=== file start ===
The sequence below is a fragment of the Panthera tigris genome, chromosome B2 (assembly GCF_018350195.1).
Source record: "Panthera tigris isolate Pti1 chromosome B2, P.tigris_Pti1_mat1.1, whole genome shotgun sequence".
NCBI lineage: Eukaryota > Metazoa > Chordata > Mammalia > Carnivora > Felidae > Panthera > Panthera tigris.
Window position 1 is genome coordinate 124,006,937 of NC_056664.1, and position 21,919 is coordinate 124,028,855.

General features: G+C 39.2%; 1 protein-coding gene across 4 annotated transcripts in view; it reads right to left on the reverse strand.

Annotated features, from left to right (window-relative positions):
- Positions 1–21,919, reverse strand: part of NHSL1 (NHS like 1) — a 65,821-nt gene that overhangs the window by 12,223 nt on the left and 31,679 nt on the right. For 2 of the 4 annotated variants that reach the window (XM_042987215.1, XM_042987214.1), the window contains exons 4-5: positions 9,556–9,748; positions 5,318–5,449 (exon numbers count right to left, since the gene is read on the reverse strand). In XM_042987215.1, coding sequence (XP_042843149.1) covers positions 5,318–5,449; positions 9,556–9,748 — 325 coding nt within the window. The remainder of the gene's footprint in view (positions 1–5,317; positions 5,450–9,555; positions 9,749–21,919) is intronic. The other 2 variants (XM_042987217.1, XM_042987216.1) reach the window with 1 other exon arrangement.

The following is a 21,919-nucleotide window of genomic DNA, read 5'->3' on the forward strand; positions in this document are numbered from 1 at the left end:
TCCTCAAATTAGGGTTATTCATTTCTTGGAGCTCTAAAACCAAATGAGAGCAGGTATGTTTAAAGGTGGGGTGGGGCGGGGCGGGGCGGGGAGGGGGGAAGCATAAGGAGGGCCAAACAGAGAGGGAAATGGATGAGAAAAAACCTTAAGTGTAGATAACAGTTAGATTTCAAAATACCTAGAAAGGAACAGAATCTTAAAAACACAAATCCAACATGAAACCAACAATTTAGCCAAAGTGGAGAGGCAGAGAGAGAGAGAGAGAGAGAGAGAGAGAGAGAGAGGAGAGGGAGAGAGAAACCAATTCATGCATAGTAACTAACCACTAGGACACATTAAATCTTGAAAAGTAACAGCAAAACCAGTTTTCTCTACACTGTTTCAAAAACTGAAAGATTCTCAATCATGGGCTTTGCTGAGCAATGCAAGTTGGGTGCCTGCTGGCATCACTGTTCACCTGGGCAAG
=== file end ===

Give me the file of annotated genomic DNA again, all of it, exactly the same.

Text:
The sequence below is a fragment of the Panthera tigris genome, chromosome B2 (assembly GCF_018350195.1).
Source record: "Panthera tigris isolate Pti1 chromosome B2, P.tigris_Pti1_mat1.1, whole genome shotgun sequence".
NCBI lineage: Eukaryota > Metazoa > Chordata > Mammalia > Carnivora > Felidae > Panthera > Panthera tigris.
Window position 1 is genome coordinate 124,006,937 of NC_056664.1, and position 21,919 is coordinate 124,028,855.

General features: G+C 39.2%; 1 protein-coding gene across 4 annotated transcripts in view; it reads right to left on the reverse strand.

Annotated features, from left to right (window-relative positions):
- Positions 1–21,919, reverse strand: part of NHSL1 (NHS like 1) — a 65,821-nt gene that overhangs the window by 12,223 nt on the left and 31,679 nt on the right. For 2 of the 4 annotated variants that reach the window (XM_042987215.1, XM_042987214.1), the window contains exons 4-5: positions 9,556–9,748; positions 5,318–5,449 (exon numbers count right to left, since the gene is read on the reverse strand). In XM_042987215.1, coding sequence (XP_042843149.1) covers positions 5,318–5,449; positions 9,556–9,748 — 325 coding nt within the window. The remainder of the gene's footprint in view (positions 1–5,317; positions 5,450–9,555; positions 9,749–21,919) is intronic. The other 2 variants (XM_042987217.1, XM_042987216.1) reach the window with 1 other exon arrangement.

The following is a 21,919-nucleotide window of genomic DNA, read 5'->3' on the forward strand; positions in this document are numbered from 1 at the left end:
TCCTCAAATTAGGGTTATTCATTTCTTGGAGCTCTAAAACCAAATGAGAGCAGGTATGTTTAAAGGTGGGGTGGGGCGGGGCGGGGCGGGGAGGGGGGAAGCATAAGGAGGGCCAAACAGAGAGGGAAATGGATGAGAAAAAACCTTAAGTGTAGATAACAGTTAGATTTCAAAATACCTAGAAAGGAACAGAATCTTAAAAACACAAATCCAACATGAAACCAACAATTTAGCCAAAGTGGAGAGGCAGAGAGAGAGAGAGAGAGAGAGAGAGAGAGAGAGAGGAGAGGGAGAGAGAAACCAATTCATGCATAGTAACTAACCACTAGGACACATTAAATCTTGAAAAGTAACAGCAAAACCAGTTTTCTCTACACTGTTTCAAAAACTGAAAGATTCTCAATCATGGGCTTTGCTGAGCAATGCAAGTTGGGTGCCTGCTGGCATCACTGTTCACCTGGGCAAG